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it sounds weird to me when my friend texted me "Leave me message as you get free" because I always say "you're free".

I hope to get second answer instead of the answer from Speaking English - Bravenet.com. Thanks.

  1. "Call me when you will get free." Is this a correct sentence?

No. "Call me when you're free." = Call me when you have time. "Call me when you get free." = Call me when you are out of prison (or some other type of confinement). That one word "get" changes the whole meaning of the sentence.

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Leave me a message as you get free.

I would write that as:

Leave me a message when you are free.

If you use "as" instead of "when", it implies that you are asking someone to do two things at the same time. Using "get free" instead of "are free" is also a problem, because it can sound like you're talking to someone who is escaping from imprisonment, instead of someone who is busy.

Example that uses "get free"

Houdini, call me when you get free from that straitjacket.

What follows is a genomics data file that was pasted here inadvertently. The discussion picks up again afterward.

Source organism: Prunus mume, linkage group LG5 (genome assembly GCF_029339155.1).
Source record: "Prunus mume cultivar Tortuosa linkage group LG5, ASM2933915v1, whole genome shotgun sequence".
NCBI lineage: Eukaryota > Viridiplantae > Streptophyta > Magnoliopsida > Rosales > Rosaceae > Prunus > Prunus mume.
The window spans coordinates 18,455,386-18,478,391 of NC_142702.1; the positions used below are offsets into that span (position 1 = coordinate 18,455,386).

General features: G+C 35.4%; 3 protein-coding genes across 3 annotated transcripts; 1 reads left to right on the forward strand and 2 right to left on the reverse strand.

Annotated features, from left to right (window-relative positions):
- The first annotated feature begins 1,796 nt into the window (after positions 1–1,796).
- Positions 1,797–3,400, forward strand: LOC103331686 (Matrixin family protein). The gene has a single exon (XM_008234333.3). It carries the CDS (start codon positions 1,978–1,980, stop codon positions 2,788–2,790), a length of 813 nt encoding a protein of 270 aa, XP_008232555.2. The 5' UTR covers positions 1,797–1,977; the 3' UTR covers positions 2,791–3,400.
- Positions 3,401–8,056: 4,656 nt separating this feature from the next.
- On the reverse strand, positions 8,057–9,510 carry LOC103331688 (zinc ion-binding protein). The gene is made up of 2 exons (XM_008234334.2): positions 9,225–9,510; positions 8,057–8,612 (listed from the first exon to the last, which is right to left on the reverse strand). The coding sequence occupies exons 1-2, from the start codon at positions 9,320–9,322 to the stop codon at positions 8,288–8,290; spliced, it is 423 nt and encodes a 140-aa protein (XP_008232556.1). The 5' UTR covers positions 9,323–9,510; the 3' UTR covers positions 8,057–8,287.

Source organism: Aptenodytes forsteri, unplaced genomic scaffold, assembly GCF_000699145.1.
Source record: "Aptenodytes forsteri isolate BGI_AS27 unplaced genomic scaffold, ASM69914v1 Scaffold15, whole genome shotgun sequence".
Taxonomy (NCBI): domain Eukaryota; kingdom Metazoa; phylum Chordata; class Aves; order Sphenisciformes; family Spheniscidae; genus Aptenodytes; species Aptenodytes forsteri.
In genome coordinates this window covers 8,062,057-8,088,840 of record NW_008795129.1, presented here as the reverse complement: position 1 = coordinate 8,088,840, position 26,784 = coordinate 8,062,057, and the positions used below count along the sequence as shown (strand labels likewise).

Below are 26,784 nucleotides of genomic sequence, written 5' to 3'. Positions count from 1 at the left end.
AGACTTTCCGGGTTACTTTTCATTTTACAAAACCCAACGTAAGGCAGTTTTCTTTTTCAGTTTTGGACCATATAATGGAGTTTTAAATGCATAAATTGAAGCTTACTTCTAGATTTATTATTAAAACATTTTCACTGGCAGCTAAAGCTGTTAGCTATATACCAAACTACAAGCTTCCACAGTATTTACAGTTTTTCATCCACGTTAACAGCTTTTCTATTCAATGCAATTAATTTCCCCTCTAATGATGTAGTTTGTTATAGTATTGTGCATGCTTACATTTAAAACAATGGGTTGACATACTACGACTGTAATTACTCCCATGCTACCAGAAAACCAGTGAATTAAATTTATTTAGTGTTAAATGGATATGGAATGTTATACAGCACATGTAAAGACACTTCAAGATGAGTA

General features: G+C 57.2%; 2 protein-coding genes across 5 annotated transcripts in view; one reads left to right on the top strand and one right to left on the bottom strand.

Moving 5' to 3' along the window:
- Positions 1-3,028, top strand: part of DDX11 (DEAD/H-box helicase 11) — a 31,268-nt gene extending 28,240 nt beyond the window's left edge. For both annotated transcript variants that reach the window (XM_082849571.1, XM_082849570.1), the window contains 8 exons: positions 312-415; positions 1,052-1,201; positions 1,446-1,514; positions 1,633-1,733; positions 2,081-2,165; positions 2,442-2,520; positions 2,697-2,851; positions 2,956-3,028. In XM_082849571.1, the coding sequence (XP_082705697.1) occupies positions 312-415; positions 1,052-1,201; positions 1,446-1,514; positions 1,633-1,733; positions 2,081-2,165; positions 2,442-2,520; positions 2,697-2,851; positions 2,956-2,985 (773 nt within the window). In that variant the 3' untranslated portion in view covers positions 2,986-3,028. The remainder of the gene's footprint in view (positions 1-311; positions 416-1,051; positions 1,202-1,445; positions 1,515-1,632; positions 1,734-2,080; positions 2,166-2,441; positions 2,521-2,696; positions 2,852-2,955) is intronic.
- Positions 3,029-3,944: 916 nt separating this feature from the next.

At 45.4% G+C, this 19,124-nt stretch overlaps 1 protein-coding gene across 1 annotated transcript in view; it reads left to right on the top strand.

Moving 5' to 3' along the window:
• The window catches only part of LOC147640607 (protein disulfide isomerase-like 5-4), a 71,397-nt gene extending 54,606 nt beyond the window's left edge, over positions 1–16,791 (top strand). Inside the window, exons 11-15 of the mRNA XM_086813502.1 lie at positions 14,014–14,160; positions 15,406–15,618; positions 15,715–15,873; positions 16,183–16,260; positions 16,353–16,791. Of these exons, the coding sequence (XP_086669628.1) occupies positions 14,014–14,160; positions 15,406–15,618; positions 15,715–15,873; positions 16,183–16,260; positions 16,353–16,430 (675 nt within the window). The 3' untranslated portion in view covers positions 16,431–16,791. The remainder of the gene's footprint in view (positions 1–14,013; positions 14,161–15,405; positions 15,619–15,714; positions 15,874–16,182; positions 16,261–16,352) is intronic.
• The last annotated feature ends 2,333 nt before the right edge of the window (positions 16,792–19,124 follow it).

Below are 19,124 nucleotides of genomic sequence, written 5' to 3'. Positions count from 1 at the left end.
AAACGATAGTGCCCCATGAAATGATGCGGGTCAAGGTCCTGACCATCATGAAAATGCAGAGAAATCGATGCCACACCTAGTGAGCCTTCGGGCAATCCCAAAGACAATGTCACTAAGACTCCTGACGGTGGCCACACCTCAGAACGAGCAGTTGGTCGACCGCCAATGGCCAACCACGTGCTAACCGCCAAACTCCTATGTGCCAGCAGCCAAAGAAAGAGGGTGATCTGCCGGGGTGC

Example that uses "as you"

Call me as you walk home.

Your original sentence could be rewritten as a little joke that makes finishing whatever task is keeping your friend busy the same as escaping from some type of imprisonment:

Leave me a message as soon as you get free from Sir Talks-a-lot.

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  • Hi, I'm not sure if I can ask about this. My friend learned as you get free from her non-native teacher. My friend and I are English learners. We discussed about as you get free* before posting my question on ELL. Actually she had same thoughts as me when her teacher taught her as you get free. After I told her about your answer, she asked her teacher intentionally : As you get free = when you're free? Do they have same meaning? PART 1
    – puputeh24
    Sep 21, 2015 at 8:45
  • Her teacher's answer: They have a little difference, for example: You will be free at 8 o'clock. I told you as you get free leave me message. It means that you should leave me message exactly at 8. But leave me message when you are free means you can message me after 8. What do you think about her teacher's answer? I'm sorry if I'm not allowed not ask..
    – puputeh24
    Sep 21, 2015 at 8:48
  • @puputeh24 I can see the teacher's point, but "as you get free" isn't common in my area and would sound strange to me. If I wanted you to call me the moment you were free, I would say "as soon as you are free", as I did in the last example. And it's OK to discuss answers in the comments - that's what they're supposed to be used for :)
    – ColleenV
    Sep 21, 2015 at 11:31

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